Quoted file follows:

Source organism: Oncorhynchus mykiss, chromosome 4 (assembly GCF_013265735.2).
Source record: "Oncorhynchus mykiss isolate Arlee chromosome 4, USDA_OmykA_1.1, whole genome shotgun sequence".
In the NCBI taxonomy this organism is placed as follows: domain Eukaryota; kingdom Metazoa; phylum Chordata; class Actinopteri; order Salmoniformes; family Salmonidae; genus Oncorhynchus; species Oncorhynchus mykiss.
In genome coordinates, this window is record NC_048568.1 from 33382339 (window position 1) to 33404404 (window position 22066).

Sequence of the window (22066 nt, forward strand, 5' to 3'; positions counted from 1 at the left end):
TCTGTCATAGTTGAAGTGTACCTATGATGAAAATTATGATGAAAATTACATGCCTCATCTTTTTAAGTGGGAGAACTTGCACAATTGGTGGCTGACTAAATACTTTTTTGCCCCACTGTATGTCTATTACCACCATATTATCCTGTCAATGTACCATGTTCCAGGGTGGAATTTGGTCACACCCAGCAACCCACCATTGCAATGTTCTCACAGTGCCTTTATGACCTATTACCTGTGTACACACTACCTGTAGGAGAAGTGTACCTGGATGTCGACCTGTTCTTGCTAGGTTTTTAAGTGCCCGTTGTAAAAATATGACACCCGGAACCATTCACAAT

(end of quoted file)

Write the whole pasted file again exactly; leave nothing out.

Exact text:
Source organism: Oncorhynchus mykiss, chromosome 4 (assembly GCF_013265735.2).
Source record: "Oncorhynchus mykiss isolate Arlee chromosome 4, USDA_OmykA_1.1, whole genome shotgun sequence".
In the NCBI taxonomy this organism is placed as follows: domain Eukaryota; kingdom Metazoa; phylum Chordata; class Actinopteri; order Salmoniformes; family Salmonidae; genus Oncorhynchus; species Oncorhynchus mykiss.
In genome coordinates, this window is record NC_048568.1 from 33382339 (window position 1) to 33404404 (window position 22066).

Sequence of the window (22066 nt, forward strand, 5' to 3'; positions counted from 1 at the left end):
TCTGTCATAGTTGAAGTGTACCTATGATGAAAATTATGATGAAAATTACATGCCTCATCTTTTTAAGTGGGAGAACTTGCACAATTGGTGGCTGACTAAATACTTTTTTGCCCCACTGTATGTCTATTACCACCATATTATCCTGTCAATGTACCATGTTCCAGGGTGGAATTTGGTCACACCCAGCAACCCACCATTGCAATGTTCTCACAGTGCCTTTATGACCTATTACCTGTGTACACACTACCTGTAGGAGAAGTGTACCTGGATGTCGACCTGTTCTTGCTAGGTTTTTAAGTGCCCGTTGTAAAAATATGACACCCGGAACCATTCACAAT